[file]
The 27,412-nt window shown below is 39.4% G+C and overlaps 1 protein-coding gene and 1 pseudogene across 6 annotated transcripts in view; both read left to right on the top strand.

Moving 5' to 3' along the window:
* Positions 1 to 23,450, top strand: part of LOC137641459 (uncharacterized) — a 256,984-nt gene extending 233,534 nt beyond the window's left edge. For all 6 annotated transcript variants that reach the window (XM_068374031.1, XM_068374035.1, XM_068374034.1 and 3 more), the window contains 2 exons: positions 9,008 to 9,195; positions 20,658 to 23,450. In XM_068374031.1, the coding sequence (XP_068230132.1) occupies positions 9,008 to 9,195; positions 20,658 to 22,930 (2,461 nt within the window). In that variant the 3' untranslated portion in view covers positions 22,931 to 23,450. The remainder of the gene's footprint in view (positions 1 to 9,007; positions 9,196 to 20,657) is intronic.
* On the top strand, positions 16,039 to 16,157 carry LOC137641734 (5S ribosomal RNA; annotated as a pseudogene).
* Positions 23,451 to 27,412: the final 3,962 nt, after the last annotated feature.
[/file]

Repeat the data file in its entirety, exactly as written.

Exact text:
The 27,412-nt window shown below is 39.4% G+C and overlaps 1 protein-coding gene and 1 pseudogene across 6 annotated transcripts in view; both read left to right on the top strand.

Moving 5' to 3' along the window:
* Positions 1 to 23,450, top strand: part of LOC137641459 (uncharacterized) — a 256,984-nt gene extending 233,534 nt beyond the window's left edge. For all 6 annotated transcript variants that reach the window (XM_068374031.1, XM_068374035.1, XM_068374034.1 and 3 more), the window contains 2 exons: positions 9,008 to 9,195; positions 20,658 to 23,450. In XM_068374031.1, the coding sequence (XP_068230132.1) occupies positions 9,008 to 9,195; positions 20,658 to 22,930 (2,461 nt within the window). In that variant the 3' untranslated portion in view covers positions 22,931 to 23,450. The remainder of the gene's footprint in view (positions 1 to 9,007; positions 9,196 to 20,657) is intronic.
* On the top strand, positions 16,039 to 16,157 carry LOC137641734 (5S ribosomal RNA; annotated as a pseudogene).
* Positions 23,451 to 27,412: the final 3,962 nt, after the last annotated feature.